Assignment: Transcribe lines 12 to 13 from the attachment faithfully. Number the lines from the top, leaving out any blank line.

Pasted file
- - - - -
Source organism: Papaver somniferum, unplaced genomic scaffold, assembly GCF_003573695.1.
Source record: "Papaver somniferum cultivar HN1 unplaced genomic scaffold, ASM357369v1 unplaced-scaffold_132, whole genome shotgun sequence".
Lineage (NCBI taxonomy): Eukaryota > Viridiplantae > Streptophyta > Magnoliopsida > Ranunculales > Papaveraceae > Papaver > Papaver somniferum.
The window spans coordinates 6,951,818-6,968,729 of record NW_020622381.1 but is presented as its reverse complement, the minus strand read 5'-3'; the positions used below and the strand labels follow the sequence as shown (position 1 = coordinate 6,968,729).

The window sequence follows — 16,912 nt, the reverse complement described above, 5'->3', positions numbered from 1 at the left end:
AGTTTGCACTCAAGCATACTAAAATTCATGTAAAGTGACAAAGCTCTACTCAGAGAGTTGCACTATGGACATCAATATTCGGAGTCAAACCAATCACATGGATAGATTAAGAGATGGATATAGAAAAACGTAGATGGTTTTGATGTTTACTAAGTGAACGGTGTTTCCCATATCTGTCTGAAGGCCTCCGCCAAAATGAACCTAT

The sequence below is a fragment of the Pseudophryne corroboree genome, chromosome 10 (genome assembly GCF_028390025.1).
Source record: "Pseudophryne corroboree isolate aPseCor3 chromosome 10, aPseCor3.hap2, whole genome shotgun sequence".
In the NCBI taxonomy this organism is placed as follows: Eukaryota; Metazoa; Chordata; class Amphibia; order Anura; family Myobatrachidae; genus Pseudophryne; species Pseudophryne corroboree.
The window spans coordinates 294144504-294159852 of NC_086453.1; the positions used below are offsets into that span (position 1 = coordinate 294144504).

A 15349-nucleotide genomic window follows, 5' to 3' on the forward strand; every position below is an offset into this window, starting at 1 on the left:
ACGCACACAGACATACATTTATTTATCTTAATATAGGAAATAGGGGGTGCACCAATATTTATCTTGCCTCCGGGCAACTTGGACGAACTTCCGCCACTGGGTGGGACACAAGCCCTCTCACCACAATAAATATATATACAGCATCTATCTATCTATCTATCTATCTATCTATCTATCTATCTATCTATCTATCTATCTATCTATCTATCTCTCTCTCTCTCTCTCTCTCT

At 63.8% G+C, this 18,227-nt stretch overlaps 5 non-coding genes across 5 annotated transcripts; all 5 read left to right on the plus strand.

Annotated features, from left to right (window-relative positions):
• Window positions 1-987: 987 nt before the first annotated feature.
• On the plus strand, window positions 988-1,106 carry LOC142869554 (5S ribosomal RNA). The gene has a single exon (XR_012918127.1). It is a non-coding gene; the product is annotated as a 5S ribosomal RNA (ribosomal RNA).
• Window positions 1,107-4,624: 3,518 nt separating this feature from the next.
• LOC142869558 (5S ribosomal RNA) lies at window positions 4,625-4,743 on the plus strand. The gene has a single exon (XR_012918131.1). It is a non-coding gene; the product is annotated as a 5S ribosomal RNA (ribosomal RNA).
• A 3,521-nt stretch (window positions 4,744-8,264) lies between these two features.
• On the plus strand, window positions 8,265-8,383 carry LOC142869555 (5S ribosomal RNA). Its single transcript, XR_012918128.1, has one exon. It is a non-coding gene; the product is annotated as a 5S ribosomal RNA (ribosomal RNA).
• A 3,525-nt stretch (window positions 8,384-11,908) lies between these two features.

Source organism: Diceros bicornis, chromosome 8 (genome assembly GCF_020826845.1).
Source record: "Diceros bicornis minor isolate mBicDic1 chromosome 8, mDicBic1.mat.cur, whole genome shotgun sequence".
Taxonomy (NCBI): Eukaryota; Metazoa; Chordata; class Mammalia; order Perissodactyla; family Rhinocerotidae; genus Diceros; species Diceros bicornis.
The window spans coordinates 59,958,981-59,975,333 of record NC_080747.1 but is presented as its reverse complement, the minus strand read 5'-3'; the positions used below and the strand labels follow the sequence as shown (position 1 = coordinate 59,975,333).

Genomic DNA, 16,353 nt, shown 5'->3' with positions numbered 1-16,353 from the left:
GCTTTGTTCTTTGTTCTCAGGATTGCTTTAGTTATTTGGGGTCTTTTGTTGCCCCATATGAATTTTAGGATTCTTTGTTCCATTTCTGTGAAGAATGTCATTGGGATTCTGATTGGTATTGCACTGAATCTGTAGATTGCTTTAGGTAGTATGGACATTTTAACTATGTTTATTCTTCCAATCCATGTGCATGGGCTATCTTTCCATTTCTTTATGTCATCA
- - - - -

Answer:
ACGCACACAGACATACATTTATTTATCTTAATATAGGAAATAGGGGGTGCACCAATATTTATCTTGCCTCCGGGCAACTTGGACGAACTTCCGCCACTGGGTGGGACACAAGCCCTCTCACCACAATAAATATATATACAGCATCTATCTATCTATCTATCTATCTATCTATCTATCTATCTATCTATCTATCTATCTATCTATCTATCTCTCTCTCTCTCTCTCTCTCT

At 63.8% G+C, this 18,227-nt stretch overlaps 5 non-coding genes across 5 annotated transcripts; all 5 read left to right on the plus strand.